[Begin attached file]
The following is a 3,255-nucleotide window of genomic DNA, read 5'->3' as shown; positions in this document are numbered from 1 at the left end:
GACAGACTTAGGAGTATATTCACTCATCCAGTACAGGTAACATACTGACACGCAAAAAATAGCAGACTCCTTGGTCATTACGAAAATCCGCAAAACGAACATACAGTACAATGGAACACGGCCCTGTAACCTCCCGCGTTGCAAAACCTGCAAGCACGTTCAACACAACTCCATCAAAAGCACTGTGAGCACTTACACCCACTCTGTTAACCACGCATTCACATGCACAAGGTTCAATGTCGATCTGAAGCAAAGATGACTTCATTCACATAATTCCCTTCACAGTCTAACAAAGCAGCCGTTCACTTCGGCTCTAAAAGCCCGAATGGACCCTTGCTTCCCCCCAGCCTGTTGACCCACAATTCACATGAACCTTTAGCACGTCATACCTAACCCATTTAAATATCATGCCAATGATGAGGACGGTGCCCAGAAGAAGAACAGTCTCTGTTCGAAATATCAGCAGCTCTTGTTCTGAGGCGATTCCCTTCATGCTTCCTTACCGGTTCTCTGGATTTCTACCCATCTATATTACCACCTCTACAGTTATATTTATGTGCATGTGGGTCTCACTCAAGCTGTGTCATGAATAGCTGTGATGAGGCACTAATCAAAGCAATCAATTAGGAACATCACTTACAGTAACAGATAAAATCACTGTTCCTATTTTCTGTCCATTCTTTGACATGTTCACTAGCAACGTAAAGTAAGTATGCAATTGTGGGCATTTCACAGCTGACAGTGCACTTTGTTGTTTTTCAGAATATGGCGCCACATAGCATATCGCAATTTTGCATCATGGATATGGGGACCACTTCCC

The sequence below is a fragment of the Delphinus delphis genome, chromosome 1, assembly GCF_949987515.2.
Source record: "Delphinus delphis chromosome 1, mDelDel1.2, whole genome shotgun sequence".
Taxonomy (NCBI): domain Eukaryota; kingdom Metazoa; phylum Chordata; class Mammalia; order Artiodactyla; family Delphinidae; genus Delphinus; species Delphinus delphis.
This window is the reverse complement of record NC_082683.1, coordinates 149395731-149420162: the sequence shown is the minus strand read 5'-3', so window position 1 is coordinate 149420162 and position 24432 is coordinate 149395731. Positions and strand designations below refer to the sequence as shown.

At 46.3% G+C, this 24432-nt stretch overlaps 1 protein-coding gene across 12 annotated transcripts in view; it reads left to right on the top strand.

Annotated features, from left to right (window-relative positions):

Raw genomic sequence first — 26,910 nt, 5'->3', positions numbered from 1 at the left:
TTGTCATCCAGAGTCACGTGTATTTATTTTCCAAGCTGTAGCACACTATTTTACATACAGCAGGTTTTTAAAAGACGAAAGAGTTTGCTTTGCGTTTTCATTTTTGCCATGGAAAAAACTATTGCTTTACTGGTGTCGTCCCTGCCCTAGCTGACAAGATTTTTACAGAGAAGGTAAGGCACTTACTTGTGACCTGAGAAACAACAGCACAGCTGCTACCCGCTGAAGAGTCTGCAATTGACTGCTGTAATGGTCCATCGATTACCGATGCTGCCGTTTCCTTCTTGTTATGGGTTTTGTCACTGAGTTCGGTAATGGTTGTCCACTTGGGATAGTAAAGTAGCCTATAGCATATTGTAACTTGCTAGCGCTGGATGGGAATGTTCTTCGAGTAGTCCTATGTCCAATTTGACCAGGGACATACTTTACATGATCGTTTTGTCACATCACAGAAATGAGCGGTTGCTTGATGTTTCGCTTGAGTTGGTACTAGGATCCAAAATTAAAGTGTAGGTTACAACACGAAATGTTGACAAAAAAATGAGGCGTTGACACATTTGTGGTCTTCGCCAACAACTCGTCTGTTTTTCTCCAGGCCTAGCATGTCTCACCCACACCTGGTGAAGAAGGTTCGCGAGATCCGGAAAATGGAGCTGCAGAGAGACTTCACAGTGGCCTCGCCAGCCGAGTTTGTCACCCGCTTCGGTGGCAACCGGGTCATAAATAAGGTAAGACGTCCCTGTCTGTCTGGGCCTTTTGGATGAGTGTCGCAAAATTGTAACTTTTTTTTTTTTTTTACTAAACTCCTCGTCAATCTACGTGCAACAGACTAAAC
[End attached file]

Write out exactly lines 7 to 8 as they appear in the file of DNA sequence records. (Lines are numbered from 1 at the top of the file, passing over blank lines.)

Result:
At 46.3% G+C, this 24432-nt stretch overlaps 1 protein-coding gene across 12 annotated transcripts in view; it reads left to right on the top strand.

Annotated features, from left to right (window-relative positions):